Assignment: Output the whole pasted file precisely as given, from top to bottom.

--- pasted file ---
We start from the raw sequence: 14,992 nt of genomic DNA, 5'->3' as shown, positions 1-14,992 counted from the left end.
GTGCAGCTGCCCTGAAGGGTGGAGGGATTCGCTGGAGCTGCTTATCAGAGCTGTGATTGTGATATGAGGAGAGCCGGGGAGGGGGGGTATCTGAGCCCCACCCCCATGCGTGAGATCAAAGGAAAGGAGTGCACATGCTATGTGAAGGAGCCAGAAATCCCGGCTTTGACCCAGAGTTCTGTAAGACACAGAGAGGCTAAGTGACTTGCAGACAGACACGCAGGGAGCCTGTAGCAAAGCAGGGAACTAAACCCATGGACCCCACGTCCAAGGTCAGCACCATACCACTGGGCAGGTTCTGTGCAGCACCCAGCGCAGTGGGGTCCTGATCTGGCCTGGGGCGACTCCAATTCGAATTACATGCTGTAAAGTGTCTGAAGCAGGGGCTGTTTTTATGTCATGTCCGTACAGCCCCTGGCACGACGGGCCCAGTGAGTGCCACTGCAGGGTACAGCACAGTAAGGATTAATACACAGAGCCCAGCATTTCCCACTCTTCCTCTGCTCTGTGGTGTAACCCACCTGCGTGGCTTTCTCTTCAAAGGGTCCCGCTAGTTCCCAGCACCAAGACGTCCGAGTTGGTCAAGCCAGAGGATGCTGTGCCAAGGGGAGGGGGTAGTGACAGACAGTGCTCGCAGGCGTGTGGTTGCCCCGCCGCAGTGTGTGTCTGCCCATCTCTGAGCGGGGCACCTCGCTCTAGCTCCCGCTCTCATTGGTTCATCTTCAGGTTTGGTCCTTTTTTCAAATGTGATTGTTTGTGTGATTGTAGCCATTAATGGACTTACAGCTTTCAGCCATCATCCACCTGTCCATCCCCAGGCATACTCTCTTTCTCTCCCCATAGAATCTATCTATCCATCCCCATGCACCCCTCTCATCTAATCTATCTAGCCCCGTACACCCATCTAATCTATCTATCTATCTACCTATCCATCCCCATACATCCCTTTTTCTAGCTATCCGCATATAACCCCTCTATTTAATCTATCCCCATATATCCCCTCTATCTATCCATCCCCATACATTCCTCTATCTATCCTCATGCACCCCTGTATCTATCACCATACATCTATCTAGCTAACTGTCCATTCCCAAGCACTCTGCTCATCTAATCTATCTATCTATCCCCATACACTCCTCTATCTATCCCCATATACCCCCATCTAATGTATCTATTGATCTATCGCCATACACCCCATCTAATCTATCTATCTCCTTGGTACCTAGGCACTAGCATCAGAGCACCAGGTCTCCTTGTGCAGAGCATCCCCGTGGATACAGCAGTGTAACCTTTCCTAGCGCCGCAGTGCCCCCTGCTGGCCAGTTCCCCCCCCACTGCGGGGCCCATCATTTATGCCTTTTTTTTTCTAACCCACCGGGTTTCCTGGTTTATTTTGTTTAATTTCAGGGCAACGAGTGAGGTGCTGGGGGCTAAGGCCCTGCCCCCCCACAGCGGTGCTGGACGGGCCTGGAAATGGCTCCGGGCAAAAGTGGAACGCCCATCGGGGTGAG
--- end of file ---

We start from the raw sequence: 14,992 nt of genomic DNA, 5'->3' as shown, positions 1-14,992 counted from the left end.
GTGCAGCTGCCCTGAAGGGTGGAGGGATTCGCTGGAGCTGCTTATCAGAGCTGTGATTGTGATATGAGGAGAGCCGGGGAGGGGGGGTATCTGAGCCCCACCCCCATGCGTGAGATCAAAGGAAAGGAGTGCACATGCTATGTGAAGGAGCCAGAAATCCCGGCTTTGACCCAGAGTTCTGTAAGACACAGAGAGGCTAAGTGACTTGCAGACAGACACGCAGGGAGCCTGTAGCAAAGCAGGGAACTAAACCCATGGACCCCACGTCCAAGGTCAGCACCATACCACTGGGCAGGTTCTGTGCAGCACCCAGCGCAGTGGGGTCCTGATCTGGCCTGGGGCGACTCCAATTCGAATTACATGCTGTAAAGTGTCTGAAGCAGGGGCTGTTTTTATGTCATGTCCGTACAGCCCCTGGCACGACGGGCCCAGTGAGTGCCACTGCAGGGTACAGCACAGTAAGGATTAATACACAGAGCCCAGCATTTCCCACTCTTCCTCTGCTCTGTGGTGTAACCCACCTGCGTGGCTTTCTCTTCAAAGGGTCCCGCTAGTTCCCAGCACCAAGACGTCCGAGTTGGTCAAGCCAGAGGATGCTGTGCCAAGGGGAGGGGGTAGTGACAGACAGTGCTCGCAGGCGTGTGGTTGCCCCGCCGCAGTGTGTGTCTGCCCATCTCTGAGCGGGGCACCTCGCTCTAGCTCCCGCTCTCATTGGTTCATCTTCAGGTTTGGTCCTTTTTTCAAATGTGATTGTTTGTGTGATTGTAGCCATTAATGGACTTACAGCTTTCAGCCATCATCCACCTGTCCATCCCCAGGCATACTCTCTTTCTCTCCCCATAGAATCTATCTATCCATCCCCATGCACCCCTCTCATCTAATCTATCTAGCCCCGTACACCCATCTAATCTATCTATCTATCTACCTATCCATCCCCATACATCCCTTTTTCTAGCTATCCGCATATAACCCCTCTATTTAATCTATCCCCATATATCCCCTCTATCTATCCATCCCCATACATTCCTCTATCTATCCTCATGCACCCCTGTATCTATCACCATACATCTATCTAGCTAACTGTCCATTCCCAAGCACTCTGCTCATCTAATCTATCTATCTATCCCCATACACTCCTCTATCTATCCCCATATACCCCCATCTAATGTATCTATTGATCTATCGCCATACACCCCATCTAATCTATCTATCTCCTTGGTACCTAGGCACTAGCATCAGAGCACCAGGTCTCCTTGTGCAGAGCATCCCCGTGGATACAGCAGTGTAACCTTTCCTAGCGCCGCAGTGCCCCCTGCTGGCCAGTTCCCCCCCCACTGCGGGGCCCATCATTTATGCCTTTTTTTTTCTAACCCACCGGGTTTCCTGGTTTATTTTGTTTAATTTCAGGGCAACGAGTGAGGTGCTGGGGGCTAAGGCCCTGCCCCCCCACAGCGGTGCTGGACGGGCCTGGAAATGGCTCCGGGCAAAAGTGGAACGCCCATCGGGGTGAG